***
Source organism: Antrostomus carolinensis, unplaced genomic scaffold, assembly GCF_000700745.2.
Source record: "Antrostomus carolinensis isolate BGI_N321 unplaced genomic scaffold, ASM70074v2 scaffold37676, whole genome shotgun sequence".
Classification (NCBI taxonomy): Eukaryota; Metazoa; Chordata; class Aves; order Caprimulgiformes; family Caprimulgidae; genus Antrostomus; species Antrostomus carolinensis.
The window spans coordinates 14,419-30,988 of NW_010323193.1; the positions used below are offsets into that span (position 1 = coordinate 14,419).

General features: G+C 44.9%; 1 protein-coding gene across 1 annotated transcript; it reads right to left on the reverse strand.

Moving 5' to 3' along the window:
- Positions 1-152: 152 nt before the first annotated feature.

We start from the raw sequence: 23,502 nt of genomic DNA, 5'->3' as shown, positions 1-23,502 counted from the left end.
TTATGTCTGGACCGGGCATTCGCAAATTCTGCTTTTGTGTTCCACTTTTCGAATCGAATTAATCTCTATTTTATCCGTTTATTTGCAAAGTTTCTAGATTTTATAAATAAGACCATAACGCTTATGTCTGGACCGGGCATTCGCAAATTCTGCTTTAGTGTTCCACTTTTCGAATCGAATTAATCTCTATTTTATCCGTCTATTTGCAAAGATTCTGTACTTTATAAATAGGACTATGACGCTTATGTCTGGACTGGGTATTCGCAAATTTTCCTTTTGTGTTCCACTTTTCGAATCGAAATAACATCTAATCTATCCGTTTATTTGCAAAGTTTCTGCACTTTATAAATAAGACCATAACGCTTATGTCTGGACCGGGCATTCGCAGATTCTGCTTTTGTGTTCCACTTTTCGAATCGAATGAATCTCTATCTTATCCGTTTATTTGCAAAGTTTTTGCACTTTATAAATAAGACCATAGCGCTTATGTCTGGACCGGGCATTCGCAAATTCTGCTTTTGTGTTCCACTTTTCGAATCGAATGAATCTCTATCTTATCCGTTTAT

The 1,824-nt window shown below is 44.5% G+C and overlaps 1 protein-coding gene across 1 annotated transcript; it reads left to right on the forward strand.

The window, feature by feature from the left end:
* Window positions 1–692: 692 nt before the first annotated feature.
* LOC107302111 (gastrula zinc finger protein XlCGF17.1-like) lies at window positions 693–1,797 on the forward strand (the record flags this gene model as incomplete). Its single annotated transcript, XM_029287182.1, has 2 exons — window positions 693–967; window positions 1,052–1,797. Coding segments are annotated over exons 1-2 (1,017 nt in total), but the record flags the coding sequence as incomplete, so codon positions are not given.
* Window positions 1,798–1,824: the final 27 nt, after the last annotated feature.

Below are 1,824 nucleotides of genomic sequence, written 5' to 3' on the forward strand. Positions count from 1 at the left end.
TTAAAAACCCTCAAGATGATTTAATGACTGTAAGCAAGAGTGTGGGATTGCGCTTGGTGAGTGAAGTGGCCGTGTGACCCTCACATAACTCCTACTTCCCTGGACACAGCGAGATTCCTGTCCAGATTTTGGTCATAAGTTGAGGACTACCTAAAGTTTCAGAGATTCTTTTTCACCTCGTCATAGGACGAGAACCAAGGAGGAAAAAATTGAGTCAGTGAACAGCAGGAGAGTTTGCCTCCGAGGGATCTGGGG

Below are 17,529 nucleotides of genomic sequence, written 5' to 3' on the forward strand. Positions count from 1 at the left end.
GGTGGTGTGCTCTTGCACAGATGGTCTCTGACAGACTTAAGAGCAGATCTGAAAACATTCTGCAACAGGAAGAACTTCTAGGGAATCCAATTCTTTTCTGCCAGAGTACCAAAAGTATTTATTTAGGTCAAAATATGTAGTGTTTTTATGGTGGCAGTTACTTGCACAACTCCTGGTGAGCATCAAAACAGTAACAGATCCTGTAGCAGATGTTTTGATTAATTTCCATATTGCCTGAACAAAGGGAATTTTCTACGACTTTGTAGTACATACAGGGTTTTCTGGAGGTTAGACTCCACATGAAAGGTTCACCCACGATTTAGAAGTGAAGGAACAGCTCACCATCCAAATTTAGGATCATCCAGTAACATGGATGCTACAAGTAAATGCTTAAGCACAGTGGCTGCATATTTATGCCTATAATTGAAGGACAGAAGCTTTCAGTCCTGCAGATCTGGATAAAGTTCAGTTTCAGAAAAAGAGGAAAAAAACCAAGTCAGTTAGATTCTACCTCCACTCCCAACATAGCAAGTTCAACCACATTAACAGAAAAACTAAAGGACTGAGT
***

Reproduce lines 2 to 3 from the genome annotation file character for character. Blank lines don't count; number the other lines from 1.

Source record: "Antrostomus carolinensis isolate BGI_N321 unplaced genomic scaffold, ASM70074v2 scaffold37676, whole genome shotgun sequence".
Classification (NCBI taxonomy): Eukaryota; Metazoa; Chordata; class Aves; order Caprimulgiformes; family Caprimulgidae; genus Antrostomus; species Antrostomus carolinensis.